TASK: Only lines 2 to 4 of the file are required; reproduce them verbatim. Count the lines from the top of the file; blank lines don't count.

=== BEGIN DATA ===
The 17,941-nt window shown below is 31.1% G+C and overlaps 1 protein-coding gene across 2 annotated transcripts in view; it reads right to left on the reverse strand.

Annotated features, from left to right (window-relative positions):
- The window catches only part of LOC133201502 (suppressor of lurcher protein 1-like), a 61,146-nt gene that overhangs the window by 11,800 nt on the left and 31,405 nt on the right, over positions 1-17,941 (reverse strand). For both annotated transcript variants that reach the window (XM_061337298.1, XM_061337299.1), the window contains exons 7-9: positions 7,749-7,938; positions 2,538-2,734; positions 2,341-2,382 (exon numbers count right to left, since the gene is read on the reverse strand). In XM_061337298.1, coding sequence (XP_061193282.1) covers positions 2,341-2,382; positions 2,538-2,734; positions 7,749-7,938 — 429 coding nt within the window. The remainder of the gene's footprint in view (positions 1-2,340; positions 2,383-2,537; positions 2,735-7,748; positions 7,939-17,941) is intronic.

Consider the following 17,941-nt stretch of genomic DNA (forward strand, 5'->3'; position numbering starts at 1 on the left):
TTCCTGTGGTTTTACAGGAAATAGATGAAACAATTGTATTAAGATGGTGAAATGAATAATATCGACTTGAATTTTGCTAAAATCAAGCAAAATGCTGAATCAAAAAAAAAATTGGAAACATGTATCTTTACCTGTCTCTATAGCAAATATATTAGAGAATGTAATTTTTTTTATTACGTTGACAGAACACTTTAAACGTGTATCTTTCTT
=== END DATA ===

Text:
Annotated features, from left to right (window-relative positions):
- The window catches only part of LOC133201502 (suppressor of lurcher protein 1-like), a 61,146-nt gene that overhangs the window by 11,800 nt on the left and 31,405 nt on the right, over positions 1-17,941 (reverse strand). For both annotated transcript variants that reach the window (XM_061337298.1, XM_061337299.1), the window contains exons 7-9: positions 7,749-7,938; positions 2,538-2,734; positions 2,341-2,382 (exon numbers count right to left, since the gene is read on the reverse strand). In XM_061337298.1, coding sequence (XP_061193282.1) covers positions 2,341-2,382; positions 2,538-2,734; positions 7,749-7,938 — 429 coding nt within the window. The remainder of the gene's footprint in view (positions 1-2,340; positions 2,383-2,537; positions 2,735-7,748; positions 7,939-17,941) is intronic.

Consider the following 17,941-nt stretch of genomic DNA (forward strand, 5'->3'; position numbering starts at 1 on the left):